header image

A Tough Nut to Crack: Challenges for Oregon’s Organic Hazelnut Industry, by Amy Wong (May 8, 2014)

Posted by: | February 5, 2015 Comments Off on A Tough Nut to Crack: Challenges for Oregon’s Organic Hazelnut Industry, by Amy Wong (May 8, 2014) |

The hazelnut is a classic Oregon icon—the state produces ninety-nine percent of the U.S. crop, valued at $63.4 million, and also exports hazelnuts abroad, most notably to Asian countries.1 Nut aficionados around the world herald Oregon’s hazelnuts as being high quality. The vast majority of hazelnuts are conventional, but a growing number of organic farmers are finding a foot hold in the market and are experiencing high demand for their nuts. Forecasts indicate that U.S. exports of conventional and organic nuts will increase at least seven percent in coming years.2 One of the reasons that Oregon is a leader in hazelnut production is that the state’s farmers and agriculture research centers have painstakingly breed blight-resistant varieties through trial and error for many decades. This diligent work yielded several hearty varietals that are now highly sought after both domestically and internationally.3 The Oregon hazelnut industry has eschewed transgenic modifications throughout this process, relying on traditional methods of plant breeding. Many view this as a prudent long-term tactic for the hazelnut industry, as many countries around the world will not accept imports of “GMO” or genetically modified products.4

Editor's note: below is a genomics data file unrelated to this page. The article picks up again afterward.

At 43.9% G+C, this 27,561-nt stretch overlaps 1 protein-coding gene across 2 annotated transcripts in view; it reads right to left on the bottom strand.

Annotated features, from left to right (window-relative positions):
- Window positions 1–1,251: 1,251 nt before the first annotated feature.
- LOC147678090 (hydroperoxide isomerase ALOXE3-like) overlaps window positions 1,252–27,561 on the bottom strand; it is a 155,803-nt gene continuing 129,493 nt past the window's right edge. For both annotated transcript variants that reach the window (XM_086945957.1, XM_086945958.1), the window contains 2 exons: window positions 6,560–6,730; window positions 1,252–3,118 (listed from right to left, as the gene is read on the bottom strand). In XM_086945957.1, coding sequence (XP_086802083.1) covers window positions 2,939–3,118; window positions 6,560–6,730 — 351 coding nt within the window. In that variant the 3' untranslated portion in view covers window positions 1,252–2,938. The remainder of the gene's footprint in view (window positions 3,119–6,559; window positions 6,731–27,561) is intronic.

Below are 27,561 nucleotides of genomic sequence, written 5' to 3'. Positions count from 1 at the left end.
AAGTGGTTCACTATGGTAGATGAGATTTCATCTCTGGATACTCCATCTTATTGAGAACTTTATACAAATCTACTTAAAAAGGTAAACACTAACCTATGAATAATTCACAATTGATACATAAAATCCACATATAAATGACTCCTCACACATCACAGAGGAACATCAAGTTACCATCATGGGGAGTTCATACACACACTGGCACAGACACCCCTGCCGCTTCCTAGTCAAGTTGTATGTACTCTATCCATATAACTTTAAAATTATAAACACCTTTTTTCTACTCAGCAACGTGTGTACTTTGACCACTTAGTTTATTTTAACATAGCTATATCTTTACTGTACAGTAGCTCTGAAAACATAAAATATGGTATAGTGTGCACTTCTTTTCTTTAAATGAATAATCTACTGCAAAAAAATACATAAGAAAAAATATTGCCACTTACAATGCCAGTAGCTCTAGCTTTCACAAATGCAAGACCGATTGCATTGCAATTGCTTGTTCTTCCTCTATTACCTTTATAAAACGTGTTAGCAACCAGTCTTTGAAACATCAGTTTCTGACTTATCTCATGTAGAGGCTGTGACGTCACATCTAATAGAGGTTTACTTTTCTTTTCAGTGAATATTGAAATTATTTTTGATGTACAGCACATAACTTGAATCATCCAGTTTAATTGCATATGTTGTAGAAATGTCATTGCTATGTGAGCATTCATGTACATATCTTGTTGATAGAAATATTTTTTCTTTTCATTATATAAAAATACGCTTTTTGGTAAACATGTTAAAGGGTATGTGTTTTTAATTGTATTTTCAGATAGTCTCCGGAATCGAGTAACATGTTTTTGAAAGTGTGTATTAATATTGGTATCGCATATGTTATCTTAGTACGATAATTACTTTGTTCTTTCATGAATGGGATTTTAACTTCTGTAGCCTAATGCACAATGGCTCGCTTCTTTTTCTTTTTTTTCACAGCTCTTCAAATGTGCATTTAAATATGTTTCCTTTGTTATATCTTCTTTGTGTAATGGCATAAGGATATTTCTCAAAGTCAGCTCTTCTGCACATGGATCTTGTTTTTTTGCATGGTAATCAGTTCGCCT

Although Oregon’s hazelnut growers are cautious about producing genetically modified varieties, they have been slow to embrace the full range of organic farming methods. Approximately 28,000 acres of hazelnuts are planted in the Willamette Valley5 but organic acreage accounts for less than 200 of this total, though interest in organic hazelnuts is fast growing.6 However, several issues hinder the growth of the Oregon organic hazelnut market. For one, despite organic products becoming more mainstream—often in tandem with the adoption of “sustainability” measures—the additional costs associated with organic production still pose a considerable challenge to farmers and consumers alike, something the organic hazelnut industry feels acutely. (A pound of organic hazelnuts can fetch $12.)